Clay Guida and the 5 Biggest Winners If UFC Institutes 5-Round Non-Title Fights

Danny AcostaCorrespondent IMay 13, 2011

Clay Guida's reputation is for his endless cardio. Photo: Heavy
Clay Guida's reputation is for his endless cardio. Photo: Heavy

Brock Lesnar versus Junior dos Santos’ June 11 heavyweight tangle at UFC 131 was meant to be the UFC’s first five-round non-title fight, UFC President Dana White recently revealed in Toronto.

That fight fell through, but the UFC’s plans for five-round non-title fights haven’t. There are no shortage of candidates that stand to benefit from such a policy, although a few fighters stand out for their style, stature and substance.

Here are five UFC fighters that would benefit most from five-round non-title fights. 

5) Brad Pickett

The British bantamweight’s last three bouts were all-around, back-and-forth 15-minute grueling battles.

He came up victorious versus Demetrious Johnson and Ivan Menjivar and was unanimously defeated by Scott Jorgensen in between.

Anchored at American Top Team, Pickett has developed the cardio to push his grit around the cage more effectively than a straight-banger style.

In a division loaded with incredible pace, Pickett is a contender that can be increasingly dangerous as the clock ticks on. 


4) Jim Miller

The most impressive feat Gray Maynard accomplished before beating Frankie Edgar in a potential 10-7 first round of a title fight was dominating Jim Miller.

That’s because Jim Miller is nearly impossible to take out of a fight and he’s proven that by responding to the Maynard loss with a two-year, seven-fight win streak. 

The AMA Fight Club representative has a potent blend of ill-intentioned wrestling and Brazilian Jiu-Jitsu, throwing his hands better with each outing. 

Well-rounded, all-in fighters like Matt Wiman, Mac Danzig, Mark Bocek, Gleson Tibau and Kamal Shalorus have all fallen to Miller’s ability to seize control fights with bull-headed steamrolling.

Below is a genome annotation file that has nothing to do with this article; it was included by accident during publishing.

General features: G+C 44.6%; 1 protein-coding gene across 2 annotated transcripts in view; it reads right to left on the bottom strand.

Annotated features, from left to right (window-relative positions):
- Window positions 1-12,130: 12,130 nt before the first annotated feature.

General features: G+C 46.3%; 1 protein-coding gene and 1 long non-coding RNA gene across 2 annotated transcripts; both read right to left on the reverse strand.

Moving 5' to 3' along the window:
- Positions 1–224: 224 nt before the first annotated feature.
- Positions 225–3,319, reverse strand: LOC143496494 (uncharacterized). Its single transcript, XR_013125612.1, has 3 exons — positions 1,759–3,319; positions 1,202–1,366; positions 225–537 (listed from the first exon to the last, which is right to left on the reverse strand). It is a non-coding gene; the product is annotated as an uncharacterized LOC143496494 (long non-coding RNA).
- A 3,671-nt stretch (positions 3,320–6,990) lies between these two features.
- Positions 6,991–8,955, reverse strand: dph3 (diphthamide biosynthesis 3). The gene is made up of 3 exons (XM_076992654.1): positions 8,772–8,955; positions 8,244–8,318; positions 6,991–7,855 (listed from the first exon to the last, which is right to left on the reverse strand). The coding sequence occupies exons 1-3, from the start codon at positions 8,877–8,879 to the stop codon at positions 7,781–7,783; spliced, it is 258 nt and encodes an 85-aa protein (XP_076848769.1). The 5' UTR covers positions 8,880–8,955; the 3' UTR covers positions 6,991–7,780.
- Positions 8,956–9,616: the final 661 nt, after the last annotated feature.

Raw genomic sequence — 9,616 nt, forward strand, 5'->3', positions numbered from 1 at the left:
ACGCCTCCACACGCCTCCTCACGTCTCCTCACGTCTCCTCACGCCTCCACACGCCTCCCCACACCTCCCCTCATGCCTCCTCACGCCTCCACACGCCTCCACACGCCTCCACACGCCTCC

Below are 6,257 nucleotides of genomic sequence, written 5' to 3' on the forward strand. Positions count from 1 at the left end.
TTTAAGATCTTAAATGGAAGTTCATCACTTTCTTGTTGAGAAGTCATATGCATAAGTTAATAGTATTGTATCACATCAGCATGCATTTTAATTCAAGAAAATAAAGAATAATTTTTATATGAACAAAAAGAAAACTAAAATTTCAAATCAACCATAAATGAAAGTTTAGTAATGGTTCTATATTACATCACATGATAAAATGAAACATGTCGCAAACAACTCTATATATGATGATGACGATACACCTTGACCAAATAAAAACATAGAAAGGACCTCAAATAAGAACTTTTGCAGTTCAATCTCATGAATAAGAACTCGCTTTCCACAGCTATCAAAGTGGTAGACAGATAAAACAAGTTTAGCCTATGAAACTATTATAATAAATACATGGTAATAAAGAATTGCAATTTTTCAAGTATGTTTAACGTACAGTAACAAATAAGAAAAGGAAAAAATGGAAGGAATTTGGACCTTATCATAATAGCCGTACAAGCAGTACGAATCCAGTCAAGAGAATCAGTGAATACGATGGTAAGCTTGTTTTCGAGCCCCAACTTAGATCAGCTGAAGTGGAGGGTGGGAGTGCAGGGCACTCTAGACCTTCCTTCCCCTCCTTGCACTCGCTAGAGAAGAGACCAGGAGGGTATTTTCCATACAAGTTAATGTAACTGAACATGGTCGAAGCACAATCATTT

He’s proven ready for the upper echelon of the division by performing in 15-minute fights like 25-minute fights would be just another day on the job. 


3) Michael Bisping

Michael “The Count” Bisping’s cardio is apparent in his ability to play a strong stick-and-move striking game.

It also shines when the Brit turns it up, sits on his punches and fights to finish. He has been able to stay off his back because he is always fresh enough to pop back up if the fight hits the mat.

Consistent footwork and output have carved The Ultimate Fighter season three winner’s place at 185-pounds as perennial contender. 

If there was an ideal striking candidate at middleweight for five-round non-title fights, it’s Michael Bisping.

The skill level in mixed martial arts elevates daily and is represented well in fighters like Bisping, Georges St. Pierre and Frankie Edgar, who are clear-cut winners due to efficiency and strategy while confusing the competition with multiple looks. 


2) Jon Fitch

The term “grinder” in mixed martial arts latches on to no one more than Jon Fitch.

American Kickboxing Academy’s welterweight insists if his all fights went into the championship rounds, his last six wins—and his February draw with B.J. Penn—would have been finishes instead of unanimous decisions.

Posting a 10-8 round versus the former two-division champion was no easy feat from inside Penn’s guard—a testament to the suffocating style that has kept Fitch’s record since 2002 spotless outside of dropping a unanimous decision to champion Georges St-Pierre.  

Extra time is just extra time to impose his will and few, if any, welterweights can deal with that for 25-minutes. 


1) Clay Guida

“The Carpenter” is simply wired differently. Guida runs to the cage on his surplus supply of high-energy and never rests once inside the Octagon.

He’s had championship cardio since 2006 and that was illustrated best as his Octagon career progressed with classic scraps with Tyson Griffin, Roger Huerta and Diego Sanchez.

The Chicagoan’s performances never waver in entertainment value, crafting a fan base that matches his energy. 

Fighters like Clay Guida beg the question if non-title fights can be five-rounds, is there room for seven-round title fights?

Too much, maybe, but some mixed martial arts still have a no-holds-barred, no-time limit spirit and Guida has the cardio to make it seem practical. 

Danny Acosta is the lead writer at FIGHT! Magazine. Follow him on